Bone cancer in children2019-07-13
Bone cancer in children is one of the most common types of cancers in children. It usually occurs in the long bones such as legs, arms, and pelvis. It’s more prevalent in males than females due to the rapid growth rate. Bone cancer cells can also spread to the heart, lungs, kidneys, and adrenal glands. Not all bone tumors are fatal. Primary bone cancer is quite rare and mostly starts in the bone. Secondary bone cancer is the most common. It can start anywhere in the body and spread to the bone.
Although bone cancer does not have clear causes, researchers have identified several factors. Some of the causes include:
Children with hereditary abnormalities like polyostotic fibrous dysplasia, retinoblastoma, osteogenesis imperfecta, Paget’s disease, and Ollier’s disease have an increased risk for developing bone cancer.
Repeated trauma in one area can contribute to this type of cancer. Cancer lesions in the bone can result in weaker bones. However, production of osteoid can increase due to the repeated injuries in one area. The rapid production of osteoid may lead to malignancy.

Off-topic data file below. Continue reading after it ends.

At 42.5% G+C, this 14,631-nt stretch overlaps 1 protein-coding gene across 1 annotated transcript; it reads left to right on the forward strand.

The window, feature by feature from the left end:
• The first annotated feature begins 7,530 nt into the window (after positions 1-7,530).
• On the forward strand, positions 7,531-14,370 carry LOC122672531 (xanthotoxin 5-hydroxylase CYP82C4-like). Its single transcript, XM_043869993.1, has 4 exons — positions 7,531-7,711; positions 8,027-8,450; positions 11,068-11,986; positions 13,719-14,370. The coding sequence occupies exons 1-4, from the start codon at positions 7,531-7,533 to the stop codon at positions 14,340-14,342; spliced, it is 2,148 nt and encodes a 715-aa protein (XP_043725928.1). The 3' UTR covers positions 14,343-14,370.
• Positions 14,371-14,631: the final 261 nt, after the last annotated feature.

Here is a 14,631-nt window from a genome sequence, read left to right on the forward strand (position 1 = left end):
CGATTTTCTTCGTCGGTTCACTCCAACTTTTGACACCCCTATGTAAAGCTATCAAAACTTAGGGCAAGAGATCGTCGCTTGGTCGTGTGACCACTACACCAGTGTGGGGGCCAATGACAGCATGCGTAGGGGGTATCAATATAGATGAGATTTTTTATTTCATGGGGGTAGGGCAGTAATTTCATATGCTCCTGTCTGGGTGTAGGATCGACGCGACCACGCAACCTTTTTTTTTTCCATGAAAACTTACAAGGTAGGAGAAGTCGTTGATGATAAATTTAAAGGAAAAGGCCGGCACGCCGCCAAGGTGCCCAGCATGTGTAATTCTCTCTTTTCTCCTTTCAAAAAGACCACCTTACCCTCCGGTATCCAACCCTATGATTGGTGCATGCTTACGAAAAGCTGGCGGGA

Exposure to ionizing irradiation has also been linked to this type of cancer.
Diagnosis involves a number of tests such as bone scans, X-rays, computer-assisted tomography scan, magnetic resonance imaging (MRI), a biopsy of the tumor, and bone marrow aspiration. The treatment and prognosis depend on multiple factors like the child’s age, the extent of cancer, overall health status, and medical history. Treatment may include one of the following:
- Radiation therapy
- Prosthesis fitting and training
- Antibiotics to prevent and treat infections
- Cyberknife therapy
- Rehabilitation including psychosocial adaptation and occupational therapy
- Continual follow-up care to determine treatment response and management of late infections
The long-term survival can vary from child to child. Aggressive therapy and prompt medical attention are important for the best prognosis.